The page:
Effect of respiratory pacing on CHF patients with periodic breathing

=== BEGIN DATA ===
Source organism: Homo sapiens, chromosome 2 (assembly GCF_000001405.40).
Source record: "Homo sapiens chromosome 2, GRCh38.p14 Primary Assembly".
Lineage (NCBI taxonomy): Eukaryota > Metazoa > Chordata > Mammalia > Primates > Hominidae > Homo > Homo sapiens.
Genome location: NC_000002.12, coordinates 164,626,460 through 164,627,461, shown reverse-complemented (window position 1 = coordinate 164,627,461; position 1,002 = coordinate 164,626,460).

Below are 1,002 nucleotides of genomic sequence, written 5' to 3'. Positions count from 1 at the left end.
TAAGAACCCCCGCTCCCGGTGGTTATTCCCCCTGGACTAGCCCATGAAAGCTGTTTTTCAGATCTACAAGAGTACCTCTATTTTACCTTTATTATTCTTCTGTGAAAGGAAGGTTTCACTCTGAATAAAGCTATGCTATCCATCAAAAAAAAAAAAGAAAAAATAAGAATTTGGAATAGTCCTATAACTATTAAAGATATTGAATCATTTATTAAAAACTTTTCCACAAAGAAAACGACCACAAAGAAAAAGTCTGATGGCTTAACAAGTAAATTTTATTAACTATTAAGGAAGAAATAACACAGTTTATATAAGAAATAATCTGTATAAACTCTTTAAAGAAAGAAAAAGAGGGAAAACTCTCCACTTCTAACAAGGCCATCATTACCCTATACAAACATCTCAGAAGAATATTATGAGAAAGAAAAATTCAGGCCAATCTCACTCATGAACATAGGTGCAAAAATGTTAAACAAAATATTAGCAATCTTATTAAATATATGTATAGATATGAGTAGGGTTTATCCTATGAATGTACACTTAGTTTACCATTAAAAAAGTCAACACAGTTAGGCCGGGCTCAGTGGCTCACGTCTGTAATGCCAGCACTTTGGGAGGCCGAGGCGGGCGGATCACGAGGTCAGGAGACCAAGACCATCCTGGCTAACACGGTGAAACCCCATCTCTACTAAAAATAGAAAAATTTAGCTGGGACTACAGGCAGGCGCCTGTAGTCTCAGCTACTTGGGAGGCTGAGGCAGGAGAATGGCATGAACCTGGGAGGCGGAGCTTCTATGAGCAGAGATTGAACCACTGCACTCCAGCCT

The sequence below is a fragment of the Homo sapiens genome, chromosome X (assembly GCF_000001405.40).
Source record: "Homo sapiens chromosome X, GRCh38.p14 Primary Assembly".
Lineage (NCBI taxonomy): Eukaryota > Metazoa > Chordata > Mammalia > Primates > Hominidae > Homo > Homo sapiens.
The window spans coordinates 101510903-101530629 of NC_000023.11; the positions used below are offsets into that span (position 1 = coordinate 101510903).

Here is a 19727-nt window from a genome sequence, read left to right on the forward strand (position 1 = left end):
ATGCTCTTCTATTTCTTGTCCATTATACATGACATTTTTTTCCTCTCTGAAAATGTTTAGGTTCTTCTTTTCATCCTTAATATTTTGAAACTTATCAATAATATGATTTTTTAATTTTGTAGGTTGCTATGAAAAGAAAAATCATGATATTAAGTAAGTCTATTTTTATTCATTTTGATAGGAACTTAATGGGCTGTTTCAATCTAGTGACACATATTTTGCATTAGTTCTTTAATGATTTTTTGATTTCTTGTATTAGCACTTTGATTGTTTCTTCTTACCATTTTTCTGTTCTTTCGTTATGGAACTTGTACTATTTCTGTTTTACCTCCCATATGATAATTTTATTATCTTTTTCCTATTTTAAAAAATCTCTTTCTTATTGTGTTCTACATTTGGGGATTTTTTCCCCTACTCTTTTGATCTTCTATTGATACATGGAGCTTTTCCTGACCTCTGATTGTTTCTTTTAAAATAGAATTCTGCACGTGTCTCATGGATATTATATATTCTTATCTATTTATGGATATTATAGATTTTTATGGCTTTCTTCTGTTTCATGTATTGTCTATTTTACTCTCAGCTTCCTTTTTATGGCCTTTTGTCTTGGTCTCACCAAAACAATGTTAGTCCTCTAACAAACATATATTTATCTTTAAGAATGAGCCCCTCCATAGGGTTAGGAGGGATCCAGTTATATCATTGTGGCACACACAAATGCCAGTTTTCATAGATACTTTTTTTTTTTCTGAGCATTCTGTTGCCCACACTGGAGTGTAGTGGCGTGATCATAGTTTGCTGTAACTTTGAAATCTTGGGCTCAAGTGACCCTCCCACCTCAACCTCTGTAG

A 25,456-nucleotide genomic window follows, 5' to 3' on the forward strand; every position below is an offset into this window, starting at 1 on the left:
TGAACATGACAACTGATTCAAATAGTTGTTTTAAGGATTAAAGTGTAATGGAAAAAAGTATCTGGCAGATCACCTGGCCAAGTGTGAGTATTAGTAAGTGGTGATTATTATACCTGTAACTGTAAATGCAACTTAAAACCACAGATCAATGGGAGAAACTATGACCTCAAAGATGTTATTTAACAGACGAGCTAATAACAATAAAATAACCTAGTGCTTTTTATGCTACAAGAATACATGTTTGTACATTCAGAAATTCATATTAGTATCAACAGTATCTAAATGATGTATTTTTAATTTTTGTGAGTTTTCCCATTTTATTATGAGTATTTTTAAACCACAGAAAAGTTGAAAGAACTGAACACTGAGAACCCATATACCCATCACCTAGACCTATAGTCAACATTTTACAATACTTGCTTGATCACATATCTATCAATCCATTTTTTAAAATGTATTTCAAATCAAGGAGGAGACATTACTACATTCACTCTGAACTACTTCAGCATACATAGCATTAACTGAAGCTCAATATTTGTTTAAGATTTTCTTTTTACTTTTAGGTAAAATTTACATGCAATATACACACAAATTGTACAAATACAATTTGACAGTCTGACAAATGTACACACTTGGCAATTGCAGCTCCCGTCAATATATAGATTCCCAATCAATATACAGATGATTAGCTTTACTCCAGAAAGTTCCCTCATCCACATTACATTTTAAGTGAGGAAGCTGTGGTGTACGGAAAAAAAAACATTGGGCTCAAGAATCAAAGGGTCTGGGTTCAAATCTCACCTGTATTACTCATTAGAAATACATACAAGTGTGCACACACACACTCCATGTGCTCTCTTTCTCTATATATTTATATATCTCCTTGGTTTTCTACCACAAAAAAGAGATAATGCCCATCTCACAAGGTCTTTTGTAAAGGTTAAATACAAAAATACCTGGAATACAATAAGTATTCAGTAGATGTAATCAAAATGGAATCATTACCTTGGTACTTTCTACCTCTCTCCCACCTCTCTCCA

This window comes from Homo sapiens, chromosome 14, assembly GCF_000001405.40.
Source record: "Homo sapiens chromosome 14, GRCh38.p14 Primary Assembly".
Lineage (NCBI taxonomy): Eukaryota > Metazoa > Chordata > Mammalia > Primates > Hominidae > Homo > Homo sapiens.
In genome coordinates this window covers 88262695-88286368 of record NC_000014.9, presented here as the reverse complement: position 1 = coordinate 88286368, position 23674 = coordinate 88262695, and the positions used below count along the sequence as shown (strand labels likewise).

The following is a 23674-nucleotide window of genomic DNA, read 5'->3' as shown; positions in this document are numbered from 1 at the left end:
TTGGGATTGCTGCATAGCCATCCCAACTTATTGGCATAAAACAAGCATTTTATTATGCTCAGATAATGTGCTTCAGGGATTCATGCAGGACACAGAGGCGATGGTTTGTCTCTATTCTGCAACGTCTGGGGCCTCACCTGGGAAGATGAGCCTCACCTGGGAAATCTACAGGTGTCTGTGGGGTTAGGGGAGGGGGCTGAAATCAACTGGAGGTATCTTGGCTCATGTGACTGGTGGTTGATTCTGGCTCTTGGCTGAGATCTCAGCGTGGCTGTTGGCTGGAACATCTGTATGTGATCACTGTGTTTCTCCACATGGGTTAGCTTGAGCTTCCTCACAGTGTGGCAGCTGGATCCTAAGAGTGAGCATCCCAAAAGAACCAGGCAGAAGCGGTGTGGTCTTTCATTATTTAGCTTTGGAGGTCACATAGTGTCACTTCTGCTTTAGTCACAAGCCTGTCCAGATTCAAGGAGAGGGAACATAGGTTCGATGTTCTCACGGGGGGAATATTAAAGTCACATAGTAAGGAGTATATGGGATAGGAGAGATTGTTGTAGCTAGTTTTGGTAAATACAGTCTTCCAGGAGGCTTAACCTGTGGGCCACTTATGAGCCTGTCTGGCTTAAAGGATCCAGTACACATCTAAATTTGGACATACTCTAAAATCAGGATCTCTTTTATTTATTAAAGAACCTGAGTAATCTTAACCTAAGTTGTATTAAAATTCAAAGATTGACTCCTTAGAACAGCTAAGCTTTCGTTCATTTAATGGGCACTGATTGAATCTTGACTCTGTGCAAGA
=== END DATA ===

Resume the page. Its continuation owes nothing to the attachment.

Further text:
Background: A large portion of CHF patients (25%–66%) with NYHA class I to III show sustained daytime periodic breathing (PB) including Cheyne-Stokes. The frequently observed concomitant cyclic oxygen desaturation may further worsen prognosis. The study goal was to explore the acute and sustained changes, in the initially abnormal breathing and SpO2 patterns in CHF patients, in response to device-guided respiratory pacing performed at home or in the lab setting. Patients and Methods: 26 CHF patients (age 58±7 y, NYHA Cl 2.4±0.7, EF 28±9%) with a relatively stable PB underwent, at each visit at the clinic, a 3-phase “acute test”, consisting of spontaneous breathing (“Baseline”), respiratory pacing (“Exercise”) and spontaneous breathing (“Recovery”), 6-minute each. Respiratory pattern, ECG, Blood Pressure and SpO2 were monitored continuously and non-invasively. The respiratory-pacing device (InterCure, Israel) enables patients to achieve slow and deep breathing by synchronizing their inspiration & expiration to guiding tones, generated by the device and controlled by a respiration sensor. The auditory-pacing automatically adjusts the pacing to the patient's ability to slow his/her breathing. A Control intervention was performed in 13/26 patients by substituting the Exercise with a 6-minute non-rhythmic relaxation music. To explore the sustained effects, ten patients were given the pacing device for home use and after a short training were requested to perform the exercise 15-min twice daily: 8 patients came for follow-up visits over a one-year period (3 months mean visit time). Endpoints included mean & variability (SD) over 3-min segments at each phase of the monitored variables. “Acute” outcomes were changes in endpoints between Baseline and Exercise phases at visit 1, while “sustained” outcomes were changes in Baseline endpoints between the 1st and the last follow-up visits. Results: Both acute and sustained responses displayed a reduction of abnormality in both breathing and SpO2 patterns. Acutely, SpO2 was increased from Baseline to Exercise (93.9% vs 95.5%, p = 0.001) while its variability was reduced (0.9% vs 0.4%, p = 0.01). The effect was larger in patients with lower baseline SpO2 (r = 0.76) and greater variability (r = 0.95). In parallel, respiration amplitude increased from its baseline level by +84% (p<0.001), while its variability decreased from 35% to 23% (p<0.01). No change in SpO2 or respiration amplitude was observed using the Control intervention. The sustained response to the routine exercise (n = 8) (Baseline to Baseline) included a reduction of SaO2 variability (1.1% vs 0.4%, p<0.05), greater for higher baseline value (r = 0.92), and a parallel decrease in breathing amplitude variability (31% vs 19%, p = 0.06). Conclusion: Respiratory pacing guided by a device may be effective in normalizing breathing pattern and stabilizing oxygen saturation in CHF. Assessing the efficacy of its therapeutic potential requires further investigation.